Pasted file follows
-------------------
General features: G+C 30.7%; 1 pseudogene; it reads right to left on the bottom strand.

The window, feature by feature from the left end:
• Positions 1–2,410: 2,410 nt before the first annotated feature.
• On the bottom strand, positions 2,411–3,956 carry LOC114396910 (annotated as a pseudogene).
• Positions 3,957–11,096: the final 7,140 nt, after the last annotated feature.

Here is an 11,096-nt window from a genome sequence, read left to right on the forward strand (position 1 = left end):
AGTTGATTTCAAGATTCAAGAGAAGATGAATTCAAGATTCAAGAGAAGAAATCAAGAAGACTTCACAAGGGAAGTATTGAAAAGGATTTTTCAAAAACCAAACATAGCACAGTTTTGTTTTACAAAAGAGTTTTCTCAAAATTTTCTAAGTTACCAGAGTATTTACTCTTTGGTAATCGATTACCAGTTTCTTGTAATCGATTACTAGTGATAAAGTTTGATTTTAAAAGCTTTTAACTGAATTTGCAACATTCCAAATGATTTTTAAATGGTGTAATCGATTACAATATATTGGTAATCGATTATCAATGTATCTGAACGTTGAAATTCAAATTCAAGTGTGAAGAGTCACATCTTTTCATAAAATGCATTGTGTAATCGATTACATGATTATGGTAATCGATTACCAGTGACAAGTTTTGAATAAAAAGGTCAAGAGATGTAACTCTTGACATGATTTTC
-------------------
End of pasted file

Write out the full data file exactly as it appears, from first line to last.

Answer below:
General features: G+C 30.7%; 1 pseudogene; it reads right to left on the bottom strand.

The window, feature by feature from the left end:
• Positions 1–2,410: 2,410 nt before the first annotated feature.
• On the bottom strand, positions 2,411–3,956 carry LOC114396910 (annotated as a pseudogene).
• Positions 3,957–11,096: the final 7,140 nt, after the last annotated feature.

Here is an 11,096-nt window from a genome sequence, read left to right on the forward strand (position 1 = left end):
AGTTGATTTCAAGATTCAAGAGAAGATGAATTCAAGATTCAAGAGAAGAAATCAAGAAGACTTCACAAGGGAAGTATTGAAAAGGATTTTTCAAAAACCAAACATAGCACAGTTTTGTTTTACAAAAGAGTTTTCTCAAAATTTTCTAAGTTACCAGAGTATTTACTCTTTGGTAATCGATTACCAGTTTCTTGTAATCGATTACTAGTGATAAAGTTTGATTTTAAAAGCTTTTAACTGAATTTGCAACATTCCAAATGATTTTTAAATGGTGTAATCGATTACAATATATTGGTAATCGATTATCAATGTATCTGAACGTTGAAATTCAAATTCAAGTGTGAAGAGTCACATCTTTTCATAAAATGCATTGTGTAATCGATTACATGATTATGGTAATCGATTACCAGTGACAAGTTTTGAATAAAAAGGTCAAGAGATGTAACTCTTGACATGATTTTC